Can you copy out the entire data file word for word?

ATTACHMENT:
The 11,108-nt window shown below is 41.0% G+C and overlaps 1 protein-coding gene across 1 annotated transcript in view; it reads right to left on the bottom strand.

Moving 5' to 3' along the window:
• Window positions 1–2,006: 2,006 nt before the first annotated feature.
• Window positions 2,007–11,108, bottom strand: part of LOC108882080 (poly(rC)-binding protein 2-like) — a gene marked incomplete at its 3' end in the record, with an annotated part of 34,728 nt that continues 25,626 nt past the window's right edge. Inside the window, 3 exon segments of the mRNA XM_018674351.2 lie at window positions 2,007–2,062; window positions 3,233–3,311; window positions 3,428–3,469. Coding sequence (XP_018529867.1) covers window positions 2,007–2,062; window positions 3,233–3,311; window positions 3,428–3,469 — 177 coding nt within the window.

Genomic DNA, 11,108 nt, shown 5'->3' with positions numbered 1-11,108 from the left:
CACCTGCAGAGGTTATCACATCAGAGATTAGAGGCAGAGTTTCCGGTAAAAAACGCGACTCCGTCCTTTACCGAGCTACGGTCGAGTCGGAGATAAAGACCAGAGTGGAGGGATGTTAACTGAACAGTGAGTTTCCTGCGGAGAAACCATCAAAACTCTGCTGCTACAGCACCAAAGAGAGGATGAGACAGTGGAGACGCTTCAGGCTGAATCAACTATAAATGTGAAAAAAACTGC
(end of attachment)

The 11,108-nt window shown below is 41.0% G+C and overlaps 1 protein-coding gene across 1 annotated transcript in view; it reads right to left on the bottom strand.

Moving 5' to 3' along the window:
• Window positions 1–2,006: 2,006 nt before the first annotated feature.
• Window positions 2,007–11,108, bottom strand: part of LOC108882080 (poly(rC)-binding protein 2-like) — a gene marked incomplete at its 3' end in the record, with an annotated part of 34,728 nt that continues 25,626 nt past the window's right edge. Inside the window, 3 exon segments of the mRNA XM_018674351.2 lie at window positions 2,007–2,062; window positions 3,233–3,311; window positions 3,428–3,469. Coding sequence (XP_018529867.1) covers window positions 2,007–2,062; window positions 3,233–3,311; window positions 3,428–3,469 — 177 coding nt within the window.

Genomic DNA, 11,108 nt, shown 5'->3' with positions numbered 1-11,108 from the left:
CACCTGCAGAGGTTATCACATCAGAGATTAGAGGCAGAGTTTCCGGTAAAAAACGCGACTCCGTCCTTTACCGAGCTACGGTCGAGTCGGAGATAAAGACCAGAGTGGAGGGATGTTAACTGAACAGTGAGTTTCCTGCGGAGAAACCATCAAAACTCTGCTGCTACAGCACCAAAGAGAGGATGAGACAGTGGAGACGCTTCAGGCTGAATCAACTATAAATGTGAAAAAAACTGC